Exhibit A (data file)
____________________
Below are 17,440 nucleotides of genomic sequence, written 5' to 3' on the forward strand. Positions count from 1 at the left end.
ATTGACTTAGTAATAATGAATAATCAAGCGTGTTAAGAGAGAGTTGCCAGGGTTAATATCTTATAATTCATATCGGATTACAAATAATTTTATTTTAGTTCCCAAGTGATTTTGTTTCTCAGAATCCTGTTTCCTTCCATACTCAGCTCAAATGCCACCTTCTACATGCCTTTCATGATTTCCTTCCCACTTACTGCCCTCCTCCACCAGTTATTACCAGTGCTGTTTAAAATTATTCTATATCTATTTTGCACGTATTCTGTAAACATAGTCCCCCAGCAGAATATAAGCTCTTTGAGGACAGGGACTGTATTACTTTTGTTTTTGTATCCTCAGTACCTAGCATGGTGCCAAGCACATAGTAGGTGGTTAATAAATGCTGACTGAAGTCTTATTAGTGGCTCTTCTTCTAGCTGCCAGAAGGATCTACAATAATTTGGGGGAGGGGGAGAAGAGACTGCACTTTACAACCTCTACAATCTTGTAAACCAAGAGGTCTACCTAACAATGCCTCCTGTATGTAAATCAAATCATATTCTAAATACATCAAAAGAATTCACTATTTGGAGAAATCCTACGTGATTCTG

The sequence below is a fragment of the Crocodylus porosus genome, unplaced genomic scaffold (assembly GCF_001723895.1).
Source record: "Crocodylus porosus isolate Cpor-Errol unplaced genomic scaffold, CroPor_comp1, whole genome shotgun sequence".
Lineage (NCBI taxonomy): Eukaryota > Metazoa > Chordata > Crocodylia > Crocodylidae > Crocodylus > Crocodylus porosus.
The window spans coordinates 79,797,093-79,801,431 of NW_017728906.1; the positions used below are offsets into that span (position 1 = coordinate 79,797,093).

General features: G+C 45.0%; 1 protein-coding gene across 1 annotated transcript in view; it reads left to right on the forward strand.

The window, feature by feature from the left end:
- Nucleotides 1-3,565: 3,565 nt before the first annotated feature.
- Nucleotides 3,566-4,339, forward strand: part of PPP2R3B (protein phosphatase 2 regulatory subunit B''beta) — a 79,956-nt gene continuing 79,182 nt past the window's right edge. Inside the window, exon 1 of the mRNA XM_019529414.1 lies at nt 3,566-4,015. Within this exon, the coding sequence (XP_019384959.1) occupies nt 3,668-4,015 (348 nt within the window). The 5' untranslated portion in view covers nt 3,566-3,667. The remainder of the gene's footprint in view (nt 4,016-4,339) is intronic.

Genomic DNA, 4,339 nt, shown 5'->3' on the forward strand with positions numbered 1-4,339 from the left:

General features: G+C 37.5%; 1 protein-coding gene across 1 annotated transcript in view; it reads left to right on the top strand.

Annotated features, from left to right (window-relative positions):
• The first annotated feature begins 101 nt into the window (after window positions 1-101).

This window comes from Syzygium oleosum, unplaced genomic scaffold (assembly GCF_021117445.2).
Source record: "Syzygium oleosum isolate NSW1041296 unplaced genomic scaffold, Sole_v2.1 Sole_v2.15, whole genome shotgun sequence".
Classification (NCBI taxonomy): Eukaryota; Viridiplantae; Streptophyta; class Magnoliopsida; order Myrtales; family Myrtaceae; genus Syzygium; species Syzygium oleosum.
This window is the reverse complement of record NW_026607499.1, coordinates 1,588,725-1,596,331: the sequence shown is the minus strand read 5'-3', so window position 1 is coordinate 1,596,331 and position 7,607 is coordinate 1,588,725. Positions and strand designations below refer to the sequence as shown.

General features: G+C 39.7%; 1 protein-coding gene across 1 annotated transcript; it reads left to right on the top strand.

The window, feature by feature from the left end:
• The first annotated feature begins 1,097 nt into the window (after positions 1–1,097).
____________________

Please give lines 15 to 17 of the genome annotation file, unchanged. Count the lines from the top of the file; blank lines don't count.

This window comes from Syzygium oleosum, unplaced genomic scaffold (assembly GCF_021117445.2).
Source record: "Syzygium oleosum isolate NSW1041296 unplaced genomic scaffold, Sole_v2.1 Sole_v2.15, whole genome shotgun sequence".
Classification (NCBI taxonomy): Eukaryota; Viridiplantae; Streptophyta; class Magnoliopsida; order Myrtales; family Myrtaceae; genus Syzygium; species Syzygium oleosum.